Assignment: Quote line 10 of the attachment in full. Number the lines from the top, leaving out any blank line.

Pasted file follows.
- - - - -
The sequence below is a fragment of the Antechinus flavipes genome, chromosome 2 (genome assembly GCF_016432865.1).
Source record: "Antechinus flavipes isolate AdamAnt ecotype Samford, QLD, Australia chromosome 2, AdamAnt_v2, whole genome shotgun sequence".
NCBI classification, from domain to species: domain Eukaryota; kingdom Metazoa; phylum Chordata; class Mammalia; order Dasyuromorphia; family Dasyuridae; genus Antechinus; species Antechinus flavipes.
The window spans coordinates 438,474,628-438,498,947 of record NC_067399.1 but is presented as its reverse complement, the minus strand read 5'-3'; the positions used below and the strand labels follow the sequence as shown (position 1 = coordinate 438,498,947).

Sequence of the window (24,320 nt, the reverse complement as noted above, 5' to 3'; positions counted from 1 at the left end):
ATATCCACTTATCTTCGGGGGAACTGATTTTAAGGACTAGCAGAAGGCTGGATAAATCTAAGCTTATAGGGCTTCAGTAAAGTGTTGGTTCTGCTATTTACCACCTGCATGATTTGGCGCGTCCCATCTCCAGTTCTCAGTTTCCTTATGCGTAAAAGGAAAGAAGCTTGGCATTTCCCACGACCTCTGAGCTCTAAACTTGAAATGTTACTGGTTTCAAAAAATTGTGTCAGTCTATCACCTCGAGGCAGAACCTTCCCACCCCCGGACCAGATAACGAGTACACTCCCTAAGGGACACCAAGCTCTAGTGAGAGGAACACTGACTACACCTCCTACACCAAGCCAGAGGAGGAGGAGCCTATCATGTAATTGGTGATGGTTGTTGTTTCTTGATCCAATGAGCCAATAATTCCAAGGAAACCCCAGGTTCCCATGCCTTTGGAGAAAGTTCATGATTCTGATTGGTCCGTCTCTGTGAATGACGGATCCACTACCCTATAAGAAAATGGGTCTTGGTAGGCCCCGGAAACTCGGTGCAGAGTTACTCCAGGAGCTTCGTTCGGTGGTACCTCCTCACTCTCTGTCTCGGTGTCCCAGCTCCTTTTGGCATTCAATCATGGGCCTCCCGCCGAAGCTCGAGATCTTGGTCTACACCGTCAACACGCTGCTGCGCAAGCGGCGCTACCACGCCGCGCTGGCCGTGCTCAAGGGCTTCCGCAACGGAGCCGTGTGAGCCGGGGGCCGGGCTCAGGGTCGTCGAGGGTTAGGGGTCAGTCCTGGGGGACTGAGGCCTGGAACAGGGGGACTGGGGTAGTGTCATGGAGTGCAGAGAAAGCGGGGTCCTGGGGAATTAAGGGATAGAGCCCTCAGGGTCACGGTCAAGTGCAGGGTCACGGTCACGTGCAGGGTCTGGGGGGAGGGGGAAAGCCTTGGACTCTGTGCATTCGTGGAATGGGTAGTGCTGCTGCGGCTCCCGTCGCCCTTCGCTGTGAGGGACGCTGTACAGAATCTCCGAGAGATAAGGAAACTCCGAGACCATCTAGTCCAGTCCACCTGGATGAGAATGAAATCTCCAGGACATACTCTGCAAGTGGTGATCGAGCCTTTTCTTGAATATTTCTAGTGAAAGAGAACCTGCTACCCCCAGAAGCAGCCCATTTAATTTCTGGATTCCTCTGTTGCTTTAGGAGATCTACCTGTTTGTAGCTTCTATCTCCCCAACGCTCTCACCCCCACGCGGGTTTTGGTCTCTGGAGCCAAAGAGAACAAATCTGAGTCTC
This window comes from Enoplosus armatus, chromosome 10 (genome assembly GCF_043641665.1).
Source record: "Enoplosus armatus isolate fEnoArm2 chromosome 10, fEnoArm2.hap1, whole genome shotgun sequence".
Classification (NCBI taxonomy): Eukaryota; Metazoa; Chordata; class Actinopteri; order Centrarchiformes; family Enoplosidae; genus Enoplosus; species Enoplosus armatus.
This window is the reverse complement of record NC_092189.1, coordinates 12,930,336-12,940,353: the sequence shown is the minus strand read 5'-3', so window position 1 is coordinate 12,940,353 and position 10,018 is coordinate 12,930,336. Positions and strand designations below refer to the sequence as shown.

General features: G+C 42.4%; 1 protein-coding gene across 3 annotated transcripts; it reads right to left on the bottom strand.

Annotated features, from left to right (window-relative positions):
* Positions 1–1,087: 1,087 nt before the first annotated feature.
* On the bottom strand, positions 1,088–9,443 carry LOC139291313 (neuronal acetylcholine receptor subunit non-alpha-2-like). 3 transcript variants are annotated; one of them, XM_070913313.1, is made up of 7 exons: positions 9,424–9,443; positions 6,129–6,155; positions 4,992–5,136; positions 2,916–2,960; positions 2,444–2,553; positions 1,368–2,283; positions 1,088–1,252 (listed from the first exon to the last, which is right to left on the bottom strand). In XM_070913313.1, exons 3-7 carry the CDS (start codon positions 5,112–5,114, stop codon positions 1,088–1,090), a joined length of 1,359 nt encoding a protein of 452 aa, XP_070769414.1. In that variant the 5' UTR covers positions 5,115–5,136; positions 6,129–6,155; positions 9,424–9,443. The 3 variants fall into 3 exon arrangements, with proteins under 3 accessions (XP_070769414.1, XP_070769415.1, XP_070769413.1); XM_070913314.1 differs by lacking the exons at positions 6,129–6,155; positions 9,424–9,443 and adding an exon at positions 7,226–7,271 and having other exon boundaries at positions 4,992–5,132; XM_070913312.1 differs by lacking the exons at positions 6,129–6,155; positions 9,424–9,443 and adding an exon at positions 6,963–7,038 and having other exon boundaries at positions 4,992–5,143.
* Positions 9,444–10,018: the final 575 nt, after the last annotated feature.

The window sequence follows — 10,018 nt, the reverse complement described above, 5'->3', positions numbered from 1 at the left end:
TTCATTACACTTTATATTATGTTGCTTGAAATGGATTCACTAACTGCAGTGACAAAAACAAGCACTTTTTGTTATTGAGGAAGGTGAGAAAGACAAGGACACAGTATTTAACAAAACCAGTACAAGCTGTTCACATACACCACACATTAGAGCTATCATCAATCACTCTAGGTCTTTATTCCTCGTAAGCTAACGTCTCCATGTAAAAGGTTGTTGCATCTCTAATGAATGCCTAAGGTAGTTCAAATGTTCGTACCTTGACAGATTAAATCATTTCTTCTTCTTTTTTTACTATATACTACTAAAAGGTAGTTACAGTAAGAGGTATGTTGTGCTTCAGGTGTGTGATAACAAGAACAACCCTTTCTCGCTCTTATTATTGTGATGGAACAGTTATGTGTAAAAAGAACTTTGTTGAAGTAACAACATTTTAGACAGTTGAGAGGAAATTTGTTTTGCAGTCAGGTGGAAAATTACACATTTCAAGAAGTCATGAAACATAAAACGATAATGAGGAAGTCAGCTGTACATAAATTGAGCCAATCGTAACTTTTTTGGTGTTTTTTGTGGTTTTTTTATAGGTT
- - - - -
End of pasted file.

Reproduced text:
This window is the reverse complement of record NC_092189.1, coordinates 12,930,336-12,940,353: the sequence shown is the minus strand read 5'-3', so window position 1 is coordinate 12,940,353 and position 10,018 is coordinate 12,930,336. Positions and strand designations below refer to the sequence as shown.